This publication and many others will, in the months to come, be carrying a number of discussions about the meaning of the Second Vatican Council, which Blessed John XXIII opened on Oct. 11, 1962. These discussions may often seem to be shrouded in very technical theological language. Members of the church need clear explanations of what Vatican II did and why it matters.
Last month I took part in the National Workshop on Christian Unity, held this year in Oklahoma City. At this annual workshop, the national organizations of United Methodist, ELCA Lutheran, Episcopal, and Catholic ecumenical officers have their own activities along with the events intended for all participants.
It's an inconvenient variation. Easter falls on April 8 this year, but it may fall as early as March 22 or as late as April 25. Why can't this solemnity be more stable in our calendar?
Whenever we engage in reading the entire Bible, we find, in the Old Testament particularly, a theme which we believe is foreign to us. Over and over, we read about various sacrifices which people make as a way of communicating with God.
Abraham Lincoln is noted for having never officially joined a Christian church. First Presbyterian Church in Springfield is known as "Lincoln's Church," and the family had a pew there, but Lincoln himself steered clear of official affiliation with a church.
It has been reported that Jerzy Kluger died in Rome on Dec. 31 at the age of 90. We are aware of Jerzy Kluger because he was the childhood friend of one Karol Wojtyla, who is better known as Pope John Paul II, supreme pontiff from 1978 to 2005 and recently beatified.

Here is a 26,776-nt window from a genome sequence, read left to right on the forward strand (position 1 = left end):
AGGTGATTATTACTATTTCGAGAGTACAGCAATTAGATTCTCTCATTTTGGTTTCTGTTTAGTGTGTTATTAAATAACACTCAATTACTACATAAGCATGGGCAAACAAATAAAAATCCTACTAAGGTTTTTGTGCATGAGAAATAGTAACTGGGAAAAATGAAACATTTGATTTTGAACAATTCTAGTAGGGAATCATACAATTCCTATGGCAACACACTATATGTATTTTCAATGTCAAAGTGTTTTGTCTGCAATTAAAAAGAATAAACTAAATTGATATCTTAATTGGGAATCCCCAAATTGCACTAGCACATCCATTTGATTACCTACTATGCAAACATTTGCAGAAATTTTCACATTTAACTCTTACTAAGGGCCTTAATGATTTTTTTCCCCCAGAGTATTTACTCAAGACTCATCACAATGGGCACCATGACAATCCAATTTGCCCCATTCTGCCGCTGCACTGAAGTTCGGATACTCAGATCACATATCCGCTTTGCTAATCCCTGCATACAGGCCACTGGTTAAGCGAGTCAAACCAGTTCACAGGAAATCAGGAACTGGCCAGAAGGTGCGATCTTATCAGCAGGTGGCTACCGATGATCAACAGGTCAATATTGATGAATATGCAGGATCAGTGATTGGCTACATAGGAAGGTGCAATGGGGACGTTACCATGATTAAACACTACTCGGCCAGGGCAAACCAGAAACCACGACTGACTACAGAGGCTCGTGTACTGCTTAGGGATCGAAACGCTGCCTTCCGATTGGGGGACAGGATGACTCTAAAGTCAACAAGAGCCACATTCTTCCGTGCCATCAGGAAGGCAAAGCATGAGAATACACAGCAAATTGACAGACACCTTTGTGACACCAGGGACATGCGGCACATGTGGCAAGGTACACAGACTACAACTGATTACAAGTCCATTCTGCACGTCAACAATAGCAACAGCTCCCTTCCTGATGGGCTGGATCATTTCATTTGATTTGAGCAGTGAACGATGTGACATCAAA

In the Argentinian comic strip Mafalda which ran in the 1960s and 1970s, the title character, a little girl, is in one strip sitting with her friend Susanita, who is talking incessantly. Word balloons are crammed with tiny illegible words which represent her nattering. Disgusted, Mafalda at last walks away. Susanita shouts after her: "You're not open to monologue!"
As Pope Benedict has announced a Year of Faith to celebrate the 50th anniversary of the Second Vatican Council, we are reading a great deal of commentary which includes casual use of the word hermeneutic. Neither Herman Cain nor Herman Munster, hermeneutic is a Greek-derived word essentially meaning "a method of interpretation." The word arises as we face the question of how to interpret the significance of the council as we carry on our lives as church.
I thoroughly enjoy my interactions with non-Catholic Christians. No one's personal discovery of the reality of Jesus Christ is a trivial thing. We have much to learn when we open ourselves to any Christian's own account of how Jesus became real for him or her. We, in our own turn, have much to share.
Whenever a Christian seeks to discuss matters of ultimate meaning with a non-Christian, the Christian must do a good deal of necessary preparatory work — and I am not talking about learning about the other's beliefs, though that is necessary too.